can’t call it a dictionary just yet, but University of Delaware
neuroscientist Joshua Neunuebel is starting to break the code mice use
to communicate with each other.
So far, it’s all action-specific. Mice sound one way when they are
being chased, quite another when they are the chaser, not much at all
when they are not in motion.
He knows this because he and his research team have found a way to
identify precisely which mouse is making which sound, where and when.
Their findings, which were just published in Nature Neuroscience,
provide a foundation for examining the neural circuits that link
sensory cues — specifically these ultrasonic mouse calls — to social
“This is fundamental science that will allow us to potentially get at
more complicated problems,” Neunuebel said. That includes a broad range
of communication disorders, including autism.
The work is supported by the Foundation for the National Institutes
of Health, the University of Delaware Research Foundation and Delaware’s
General University Research Program.
Humans can’t hear the majority of mouse-to-mouse vocal interactions
at all because they happen on a scale our ears don’t catch. This is
likely one of life’s hidden blessings, since mice like to scurry around
in our walls, attics, basements and other human habitats.
But studying their communication patterns can help researchers
understand the neurobiology of social behavior and bring valuable
insight—not just into the secret life of rodents, but possibly into the
mechanics of human communication. Research shows that about 98 percent
of human genes are shared by mice.
To study these mouse interactions, Neunuebel’s team gathered data as
four mice — two males, two females — got acquainted. The mice interacted
for five hours at a time in a chamber fitted with eight microphones and
a video camera. Researchers recorded 10 similar encounters using
different mice each time, studying a total of 44 mice.
They collected enormous amounts of data, with each microphone
capturing 250,000 audio samples per second and the video camera
capturing 30 frames per second. Each five-hour encounter produced more
than 100 gigabytes of data.
Using machine-learning programs along with other computational
approaches, they were able to show that specific sounds were associated
with distinct behaviors.
“To make sense of the mountain of data, we wrote a lot of computer
programs,” Neunuebel said. “Everybody in the lab now writes code — and
that’s a huge attribute of what my lab does. I think it’s essential for
deciphering very complex behavior.”
That code is available — free of charge — to other interested researchers, he said.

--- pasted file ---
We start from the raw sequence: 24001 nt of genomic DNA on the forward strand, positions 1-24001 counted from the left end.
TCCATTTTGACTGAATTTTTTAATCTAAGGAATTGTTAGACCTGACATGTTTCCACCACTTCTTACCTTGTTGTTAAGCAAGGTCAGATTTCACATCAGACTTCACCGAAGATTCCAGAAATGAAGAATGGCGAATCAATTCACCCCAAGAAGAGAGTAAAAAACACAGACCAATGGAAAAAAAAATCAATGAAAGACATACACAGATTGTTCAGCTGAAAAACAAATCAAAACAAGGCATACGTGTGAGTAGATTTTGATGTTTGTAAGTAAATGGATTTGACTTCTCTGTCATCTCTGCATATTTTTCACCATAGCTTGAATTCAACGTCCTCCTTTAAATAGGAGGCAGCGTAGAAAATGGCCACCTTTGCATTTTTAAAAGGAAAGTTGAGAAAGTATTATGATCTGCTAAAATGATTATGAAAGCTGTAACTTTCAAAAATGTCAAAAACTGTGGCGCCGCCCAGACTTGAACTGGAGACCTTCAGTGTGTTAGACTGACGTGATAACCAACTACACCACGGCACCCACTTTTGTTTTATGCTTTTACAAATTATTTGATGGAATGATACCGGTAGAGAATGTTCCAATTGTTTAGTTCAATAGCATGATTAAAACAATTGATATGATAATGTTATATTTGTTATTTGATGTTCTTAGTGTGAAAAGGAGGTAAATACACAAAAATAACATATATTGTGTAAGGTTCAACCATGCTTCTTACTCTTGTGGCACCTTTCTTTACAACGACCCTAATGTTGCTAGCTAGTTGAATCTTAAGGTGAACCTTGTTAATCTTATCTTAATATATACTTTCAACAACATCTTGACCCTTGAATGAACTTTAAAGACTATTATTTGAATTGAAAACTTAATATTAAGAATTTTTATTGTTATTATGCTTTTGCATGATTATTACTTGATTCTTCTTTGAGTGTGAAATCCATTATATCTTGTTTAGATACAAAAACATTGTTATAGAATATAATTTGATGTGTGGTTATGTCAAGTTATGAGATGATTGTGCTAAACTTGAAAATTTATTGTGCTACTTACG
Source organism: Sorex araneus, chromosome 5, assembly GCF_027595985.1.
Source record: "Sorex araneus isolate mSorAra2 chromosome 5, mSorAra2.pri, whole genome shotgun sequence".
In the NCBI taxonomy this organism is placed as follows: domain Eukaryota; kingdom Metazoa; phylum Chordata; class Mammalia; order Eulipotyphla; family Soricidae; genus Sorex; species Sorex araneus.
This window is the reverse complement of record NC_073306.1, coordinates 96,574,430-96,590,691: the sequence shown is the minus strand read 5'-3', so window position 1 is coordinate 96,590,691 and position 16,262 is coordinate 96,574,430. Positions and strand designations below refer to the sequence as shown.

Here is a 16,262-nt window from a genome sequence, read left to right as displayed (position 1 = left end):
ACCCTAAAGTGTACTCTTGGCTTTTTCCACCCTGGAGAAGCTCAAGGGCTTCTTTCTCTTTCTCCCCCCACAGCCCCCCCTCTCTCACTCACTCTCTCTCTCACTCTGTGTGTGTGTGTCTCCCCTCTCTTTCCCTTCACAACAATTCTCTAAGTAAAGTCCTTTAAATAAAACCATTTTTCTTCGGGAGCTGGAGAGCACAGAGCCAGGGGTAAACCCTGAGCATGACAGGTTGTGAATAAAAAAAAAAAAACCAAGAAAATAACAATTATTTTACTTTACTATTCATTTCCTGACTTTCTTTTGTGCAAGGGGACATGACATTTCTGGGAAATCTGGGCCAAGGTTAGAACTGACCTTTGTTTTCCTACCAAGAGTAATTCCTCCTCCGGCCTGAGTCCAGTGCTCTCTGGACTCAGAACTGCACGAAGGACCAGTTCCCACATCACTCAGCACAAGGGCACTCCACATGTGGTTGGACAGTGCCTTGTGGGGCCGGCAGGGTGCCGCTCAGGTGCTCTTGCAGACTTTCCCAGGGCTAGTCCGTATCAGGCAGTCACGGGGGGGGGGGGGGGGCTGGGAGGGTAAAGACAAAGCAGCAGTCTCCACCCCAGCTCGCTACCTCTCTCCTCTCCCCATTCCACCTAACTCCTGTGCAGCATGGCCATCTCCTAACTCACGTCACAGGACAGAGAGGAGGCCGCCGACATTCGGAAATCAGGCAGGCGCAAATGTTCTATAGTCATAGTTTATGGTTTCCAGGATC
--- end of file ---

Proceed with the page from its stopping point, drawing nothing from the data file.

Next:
Among their findings:
Mouse calls are different depending on the position of the mouse — whether they are chasing or fleeing.
Decreasing pitch was related to dominant signals, while increasing pitch was related to non-dominant behavior.
A significant link was found between certain calls and behavior that followed.
The sounds affect only the mouse who is interacting, not those who are nearby but not involved in the action.
Different situations produced different types of calls.
Another recent study by Neunuebel’s team drew on the same
microphone/camera setup and showed how specific social interactions
In that study, published by Scientific Reports, the calls of female mice were analyzed by their interaction with male mice or with other female mice.
They found two new distinctives in this study. First, female mice
almost always vocalize at close range to other mice, while male mice
call out at widely varying distances. Second, female mice vocalize
sooner when in the company of male mice than in the company of other
The team said the most compelling finding of this study was that
mouse behavior changes depending on the vocalizations of other mice. For
example, the male accelerates after a female vocalizes if she is moving
faster than he has been.
Neunuebel said his lab’s setup — where the mice mingle freely — is
much more dynamic than more standard approaches that allow animals to
see each other but keep them separated to make it easier to quantify an
animal’s social behavior.
“Here there is free interaction,” he said. “It is complex and the
mice emit a lot of vocalizations…. We know who is vocalizing and we can
see how they all respond to specific types of calls.”
That is information that may soon produce much more insight into how a
mouse’s brain circuitry works — the way messages are sent, interpreted
and acted upon.
About the researcher
Joshua Neunuebel is an assistant professor of neuroscience in the Department of Psychological and Brain Sciences. He earned bachelor’s and master’s degrees in
biology at Texas A&M University and his doctorate in neuroscience at
the University of Texas Health Science Center at Houston. He did
postdoctoral fellowships at Johns Hopkins University and Howard Hughes
Medical Institute’s Janelia Research Campus, before joining the UD
faculty in 2014.
View a video here about his newest findings,
Article by Beth Miller; video and illustration by Jeffrey C. Chase
Published Feb. 17, 2020